NIPN-Ethiopia finalized its communication strategy aiming to bridge effective communication among the stakeholders, including researchers, decisions makers, implementers and the general public.As a key platform supporting the implementation of the national Food and Nutrition Policy, the NIPN aims to deliver evidence to decision makers in a timely manner. Successful implementation of the NIPN is built on the assumption that communication between researchers and decision makers can be challenging.To address existing communication challenges that hamper evidence-based decision making, a coordinated and comprehensive NIPN Communication Strategy was finalized in March 2020.The NIPN Communication Strategy identifies the relevant communication challenges, maps out the NIPN activities which require communication, links those activities to specific audiences, defines the key messages and proposes the different communication channels for each audience here.
Ethiopia has undertaken a far reaching program of economic reforms over the last decades and the economy has registered rapid growth rates averaging 11 percent annum over the past seven years placing Ethiopia among the top performing economics in sub Saharan Africa and the government has made poverty and hunger reduction its top priorities
This rapid growth performance and its sustainability are primarily the result of the development policies and strategies the Government has been pursuing during the last two decades, as well as 6 the active participation of the public in the execution of these strategies. In 2013/2014, for the first time in the history of the country, its sovereign rating was assessed by three international credit rating agencies. Their assessment reports have well recognized the broad based economic growth and development performance of the country
Ethiopia has implemented successive Health SectorDevelopment Plans (HSDPs) since 1997 in four phases. During
this period, our country has made huge strides in improving access to health services and improvements in health
outcomes. Ethiopia’s health indicators have been remarkably improved from one of the worst in Sub-Saharan Africa toamongst the stand out performers in just two decades. The lives of millions of children have been saved, millions of new infections and death from communicable diseases such as HIV, malaria, and tuberculosis have been averted. All this was done while building a health system that can sustain the gains over the long term.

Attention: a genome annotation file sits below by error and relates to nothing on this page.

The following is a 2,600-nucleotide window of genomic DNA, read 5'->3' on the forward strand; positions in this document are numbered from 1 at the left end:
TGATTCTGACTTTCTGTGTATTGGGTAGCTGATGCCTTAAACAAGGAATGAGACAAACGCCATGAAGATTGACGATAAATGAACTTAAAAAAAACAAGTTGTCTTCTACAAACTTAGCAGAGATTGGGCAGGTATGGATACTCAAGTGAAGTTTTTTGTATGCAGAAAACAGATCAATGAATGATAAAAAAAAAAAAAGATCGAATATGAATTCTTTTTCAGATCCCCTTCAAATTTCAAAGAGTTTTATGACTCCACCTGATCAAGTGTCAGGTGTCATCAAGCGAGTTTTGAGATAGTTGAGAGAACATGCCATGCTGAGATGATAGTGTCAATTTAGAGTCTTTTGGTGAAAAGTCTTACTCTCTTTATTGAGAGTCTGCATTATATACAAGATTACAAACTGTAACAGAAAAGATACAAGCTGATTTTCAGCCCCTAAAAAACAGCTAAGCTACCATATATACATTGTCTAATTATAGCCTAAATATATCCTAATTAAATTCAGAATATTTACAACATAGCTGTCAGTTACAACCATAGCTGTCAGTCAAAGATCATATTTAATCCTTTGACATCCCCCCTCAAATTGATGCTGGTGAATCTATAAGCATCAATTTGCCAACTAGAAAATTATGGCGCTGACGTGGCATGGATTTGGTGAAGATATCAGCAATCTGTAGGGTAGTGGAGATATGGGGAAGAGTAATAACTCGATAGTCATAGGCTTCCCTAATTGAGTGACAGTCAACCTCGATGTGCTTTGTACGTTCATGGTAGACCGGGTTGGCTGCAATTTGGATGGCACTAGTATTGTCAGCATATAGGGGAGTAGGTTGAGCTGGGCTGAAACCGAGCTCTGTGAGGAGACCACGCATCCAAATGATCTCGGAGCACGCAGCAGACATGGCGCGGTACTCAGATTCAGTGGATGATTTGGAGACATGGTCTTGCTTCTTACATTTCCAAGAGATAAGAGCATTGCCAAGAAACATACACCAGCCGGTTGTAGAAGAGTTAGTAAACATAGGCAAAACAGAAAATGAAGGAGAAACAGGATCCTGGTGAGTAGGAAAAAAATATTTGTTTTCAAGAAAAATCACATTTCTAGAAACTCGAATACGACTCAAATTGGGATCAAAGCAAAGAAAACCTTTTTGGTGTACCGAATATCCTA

Following the mainstreaming of the Sustainable Development Goals into the GTP II, the UNDAF is also directly linked to the SDGs relevant to the Ethiopia context. This provides a solid foundation for close collaboration between the Government and the UN system in localizing and rolling out the SDGs during the life cycle of the UNDAF 2016 _2020
“Infant formula” means breast milk substitute formulated industrially in accordance with applicable standards to satisfy the normal nutritional requirements of infants up to six months of age and adapted to their physiological characteristicsFollow-up formula” means a milk or milk-like product of animal or vegetable origin formulated industrially in accordance with the appropriate standard for follow-up formula and marketed or otherwise represented as suitable for feeding infants and young children from the sixth month on up to three year of age
The Ministry of Education is responsible for gearing the younger generation towards better working potential and productivity, equipping students with the necessary knowledge including health and nutrition. To this end, the Ministry has developed a National School Health and Nutrition Strategy